Camille Minichino, a retired physicist turned writer, has published 18 mysteries in three series: The Periodic Table Mysteries, The Miniature Mysteries (as Margaret Grace) and the Professor Sophie Knowles Mysteries (as Ada Madison). She's written articles for popular magazines and teaches writing in the San Francisco Bay Area. She works at Lawrence Livermore National Laboratory and teaches science at Golden Gate U., San Francisco.
Her newest Berkley book release, A Function of Murder, is available now.
Camille is also a miniaturist and well known throughout the writer community for her amazing tiny creations for dollhouses and gifts.
I'm honored to have Camille (aka Margaret aka Ada) as my special guest today.
Blooming Late by Camille Minichino
I remember when I read my first Nancy Drew. It was also my last. I was well into middle age and just didn't get what the fuss was about. I can only guess that it was simply too late for me.
I didn't grow up with books. My mother went to school until she was 12, my father not at all. There were no books in the house except the ones I brought home from school. I seemed to gravitate more toward numbers than words. After all, numbers were free. All you needed was a full complement of fingers and toes and the ability to build relationships with the objects around you. In my mind, I could add, subtract, multiply, and divide to my heart's content; no special purchase needed. I still like to unwind with a little arithmetic.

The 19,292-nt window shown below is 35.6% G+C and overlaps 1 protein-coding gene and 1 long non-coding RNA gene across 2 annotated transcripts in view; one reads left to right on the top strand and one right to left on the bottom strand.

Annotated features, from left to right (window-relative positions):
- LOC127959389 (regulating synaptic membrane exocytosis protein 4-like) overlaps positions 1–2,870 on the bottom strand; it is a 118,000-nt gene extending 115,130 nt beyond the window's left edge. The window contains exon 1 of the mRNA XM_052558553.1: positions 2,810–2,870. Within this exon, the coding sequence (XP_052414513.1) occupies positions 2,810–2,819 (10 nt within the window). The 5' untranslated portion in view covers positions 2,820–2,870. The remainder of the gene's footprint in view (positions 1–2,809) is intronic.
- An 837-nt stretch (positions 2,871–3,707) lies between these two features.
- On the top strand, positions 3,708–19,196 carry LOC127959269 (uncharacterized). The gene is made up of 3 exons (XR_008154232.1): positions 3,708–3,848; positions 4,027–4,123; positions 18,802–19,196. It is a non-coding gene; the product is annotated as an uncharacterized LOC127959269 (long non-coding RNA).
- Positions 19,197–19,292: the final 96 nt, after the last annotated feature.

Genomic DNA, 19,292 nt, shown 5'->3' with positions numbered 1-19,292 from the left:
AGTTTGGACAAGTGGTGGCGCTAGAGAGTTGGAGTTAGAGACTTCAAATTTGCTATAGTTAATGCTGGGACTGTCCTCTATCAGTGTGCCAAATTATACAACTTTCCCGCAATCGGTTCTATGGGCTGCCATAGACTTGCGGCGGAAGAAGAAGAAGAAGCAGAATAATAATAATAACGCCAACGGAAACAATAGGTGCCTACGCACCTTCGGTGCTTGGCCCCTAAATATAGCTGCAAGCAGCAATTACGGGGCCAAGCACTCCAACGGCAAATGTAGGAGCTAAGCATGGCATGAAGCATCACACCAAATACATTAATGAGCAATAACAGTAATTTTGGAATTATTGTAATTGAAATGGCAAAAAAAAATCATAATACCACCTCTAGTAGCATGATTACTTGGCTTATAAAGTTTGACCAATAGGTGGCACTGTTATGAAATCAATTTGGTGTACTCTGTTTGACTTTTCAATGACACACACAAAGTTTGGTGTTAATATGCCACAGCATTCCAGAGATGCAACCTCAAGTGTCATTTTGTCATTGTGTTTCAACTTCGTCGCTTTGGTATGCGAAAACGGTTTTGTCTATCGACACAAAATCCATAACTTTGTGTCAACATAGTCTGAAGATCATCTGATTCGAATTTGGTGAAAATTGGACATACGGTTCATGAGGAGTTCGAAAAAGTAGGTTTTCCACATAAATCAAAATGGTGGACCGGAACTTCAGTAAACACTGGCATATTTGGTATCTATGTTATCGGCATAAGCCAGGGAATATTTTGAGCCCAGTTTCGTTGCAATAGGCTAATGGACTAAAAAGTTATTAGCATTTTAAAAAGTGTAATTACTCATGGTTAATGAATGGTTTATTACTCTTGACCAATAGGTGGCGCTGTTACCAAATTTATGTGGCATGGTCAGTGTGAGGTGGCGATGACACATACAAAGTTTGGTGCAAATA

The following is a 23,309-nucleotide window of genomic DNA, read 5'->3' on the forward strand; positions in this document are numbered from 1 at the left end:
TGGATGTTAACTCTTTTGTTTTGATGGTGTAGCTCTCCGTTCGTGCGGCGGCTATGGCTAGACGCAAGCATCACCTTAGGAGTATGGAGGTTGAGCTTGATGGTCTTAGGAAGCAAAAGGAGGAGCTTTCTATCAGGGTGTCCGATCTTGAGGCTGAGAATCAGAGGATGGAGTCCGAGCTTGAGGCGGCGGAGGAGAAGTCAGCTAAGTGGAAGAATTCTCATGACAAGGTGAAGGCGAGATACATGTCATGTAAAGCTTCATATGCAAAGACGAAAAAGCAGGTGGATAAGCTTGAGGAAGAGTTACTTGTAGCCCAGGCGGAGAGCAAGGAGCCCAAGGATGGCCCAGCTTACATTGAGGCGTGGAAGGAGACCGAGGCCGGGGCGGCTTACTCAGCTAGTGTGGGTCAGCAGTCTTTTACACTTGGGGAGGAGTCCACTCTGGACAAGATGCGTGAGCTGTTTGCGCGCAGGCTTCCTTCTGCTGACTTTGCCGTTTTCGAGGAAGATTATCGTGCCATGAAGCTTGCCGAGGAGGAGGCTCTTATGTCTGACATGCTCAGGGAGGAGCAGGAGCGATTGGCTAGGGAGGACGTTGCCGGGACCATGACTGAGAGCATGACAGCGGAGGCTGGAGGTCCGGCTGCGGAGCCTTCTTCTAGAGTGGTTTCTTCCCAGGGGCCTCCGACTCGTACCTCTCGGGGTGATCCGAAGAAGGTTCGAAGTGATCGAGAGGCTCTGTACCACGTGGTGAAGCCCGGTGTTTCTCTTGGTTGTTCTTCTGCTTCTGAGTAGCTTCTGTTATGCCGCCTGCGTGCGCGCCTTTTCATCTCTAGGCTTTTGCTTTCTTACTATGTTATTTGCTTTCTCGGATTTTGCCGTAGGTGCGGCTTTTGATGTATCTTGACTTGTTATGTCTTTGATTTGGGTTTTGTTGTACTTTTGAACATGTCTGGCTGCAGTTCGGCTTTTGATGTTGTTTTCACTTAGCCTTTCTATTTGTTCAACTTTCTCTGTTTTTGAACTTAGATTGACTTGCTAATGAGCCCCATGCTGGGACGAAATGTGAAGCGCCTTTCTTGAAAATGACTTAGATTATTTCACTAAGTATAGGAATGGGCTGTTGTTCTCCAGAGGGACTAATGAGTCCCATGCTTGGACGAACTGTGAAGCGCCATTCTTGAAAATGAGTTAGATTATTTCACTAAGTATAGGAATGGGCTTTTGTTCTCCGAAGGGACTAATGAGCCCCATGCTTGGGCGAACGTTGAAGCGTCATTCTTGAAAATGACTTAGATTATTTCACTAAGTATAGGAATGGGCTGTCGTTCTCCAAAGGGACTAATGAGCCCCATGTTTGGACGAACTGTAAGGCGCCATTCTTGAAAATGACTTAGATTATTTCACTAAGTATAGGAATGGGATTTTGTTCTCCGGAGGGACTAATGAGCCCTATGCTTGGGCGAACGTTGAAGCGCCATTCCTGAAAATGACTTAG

When I was in high school, I had a job in our city library, and even then I didn't understand what all those books were for. I shelved them, for about $1 an hour, but never read them. I might as well have worked in a hardware store. I had my textbooks and I knew what they were for—grades. I dutifully read Ivanhoe and The Scarlet Letter and whatever else was on the reading list. I vaguely remember enjoying the assignments but it never occurred to me to read other books, ones that weren't homework.
Now, like Thomas Jefferson, "I cannot live without books." I read them, I write them, I write in them. I give them for presents; I talk about them through three book clubs; I teach how to write them. I pile them up all around me. My husband trips over them when he enters my office. I read and I write some more.
Sometimes I wish I hadn't gotten such a late start. My three-year-old grandniece has her own bookcase, full already (okay, the case and many of the books are from me); her four-week-old cousin is well on her way to a significant book collection. I see the kids' sections in bookstores and libraries, kids who are read to at least every night at bedtime, kids' books proliferating as franchises.
Would I be a better writer now if I'd learned about books at my mother's knee or in an upscale pre-pre-pre-school? Will these children be better writers as a result of their early start?
Maybe, maybe not. I don't regret my early years with numbers, my education in mathematics and physics. In a way, they've given me content, something to write about, a world view to explore through words.
But I wouldn't mind a few extra years to go back and lock myself in that first library, and start with the A shelf.
Camille, I was an early reader, but I couldn't even get through all the books in my country grade school's mini-library, and goodness knows I tried. So many books, so little time.
Thanks for being with us today and sharing your experience. I look at your list of books and your busy schedule and wonder how I could ever complain about running out of time.
Learn more about Camille and her mystery series at her website and blog. She can also be found on Facebook and Twitter.